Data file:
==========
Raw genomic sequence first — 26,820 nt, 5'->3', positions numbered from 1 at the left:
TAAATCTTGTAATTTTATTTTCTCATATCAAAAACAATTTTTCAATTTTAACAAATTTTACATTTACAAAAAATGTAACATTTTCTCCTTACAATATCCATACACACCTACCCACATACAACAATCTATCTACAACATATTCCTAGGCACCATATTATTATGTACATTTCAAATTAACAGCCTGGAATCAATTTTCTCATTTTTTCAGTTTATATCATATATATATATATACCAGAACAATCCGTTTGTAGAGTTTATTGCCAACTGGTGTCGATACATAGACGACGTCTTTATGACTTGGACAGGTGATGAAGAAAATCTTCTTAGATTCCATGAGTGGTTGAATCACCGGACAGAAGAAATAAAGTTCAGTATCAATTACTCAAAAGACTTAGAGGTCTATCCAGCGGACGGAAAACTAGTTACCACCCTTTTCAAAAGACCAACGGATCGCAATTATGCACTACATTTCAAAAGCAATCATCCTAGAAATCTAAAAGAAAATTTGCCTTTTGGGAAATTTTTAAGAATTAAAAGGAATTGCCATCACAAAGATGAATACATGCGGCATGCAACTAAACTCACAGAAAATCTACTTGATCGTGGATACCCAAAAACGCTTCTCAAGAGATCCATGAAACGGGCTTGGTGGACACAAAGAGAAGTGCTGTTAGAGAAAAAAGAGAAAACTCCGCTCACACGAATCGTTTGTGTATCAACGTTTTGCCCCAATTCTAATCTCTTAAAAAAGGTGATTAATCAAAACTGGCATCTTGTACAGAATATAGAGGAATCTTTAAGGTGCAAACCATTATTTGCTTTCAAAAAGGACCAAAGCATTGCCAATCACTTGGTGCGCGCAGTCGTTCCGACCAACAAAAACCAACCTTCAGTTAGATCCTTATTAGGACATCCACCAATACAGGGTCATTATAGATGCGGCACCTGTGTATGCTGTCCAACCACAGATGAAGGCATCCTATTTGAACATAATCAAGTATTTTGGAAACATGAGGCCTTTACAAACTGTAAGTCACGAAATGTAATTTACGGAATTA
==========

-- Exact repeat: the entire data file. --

Raw genomic sequence first — 26,820 nt, 5'->3', positions numbered from 1 at the left:
TAAATCTTGTAATTTTATTTTCTCATATCAAAAACAATTTTTCAATTTTAACAAATTTTACATTTACAAAAAATGTAACATTTTCTCCTTACAATATCCATACACACCTACCCACATACAACAATCTATCTACAACATATTCCTAGGCACCATATTATTATGTACATTTCAAATTAACAGCCTGGAATCAATTTTCTCATTTTTTCAGTTTATATCATATATATATATATACCAGAACAATCCGTTTGTAGAGTTTATTGCCAACTGGTGTCGATACATAGACGACGTCTTTATGACTTGGACAGGTGATGAAGAAAATCTTCTTAGATTCCATGAGTGGTTGAATCACCGGACAGAAGAAATAAAGTTCAGTATCAATTACTCAAAAGACTTAGAGGTCTATCCAGCGGACGGAAAACTAGTTACCACCCTTTTCAAAAGACCAACGGATCGCAATTATGCACTACATTTCAAAAGCAATCATCCTAGAAATCTAAAAGAAAATTTGCCTTTTGGGAAATTTTTAAGAATTAAAAGGAATTGCCATCACAAAGATGAATACATGCGGCATGCAACTAAACTCACAGAAAATCTACTTGATCGTGGATACCCAAAAACGCTTCTCAAGAGATCCATGAAACGGGCTTGGTGGACACAAAGAGAAGTGCTGTTAGAGAAAAAAGAGAAAACTCCGCTCACACGAATCGTTTGTGTATCAACGTTTTGCCCCAATTCTAATCTCTTAAAAAAGGTGATTAATCAAAACTGGCATCTTGTACAGAATATAGAGGAATCTTTAAGGTGCAAACCATTATTTGCTTTCAAAAAGGACCAAAGCATTGCCAATCACTTGGTGCGCGCAGTCGTTCCGACCAACAAAAACCAACCTTCAGTTAGATCCTTATTAGGACATCCACCAATACAGGGTCATTATAGATGCGGCACCTGTGTATGCTGTCCAACCACAGATGAAGGCATCCTATTTGAACATAATCAAGTATTTTGGAAACATGAGGCCTTTACAAACTGTAAGTCACGAAATGTAATTTACGGAATTA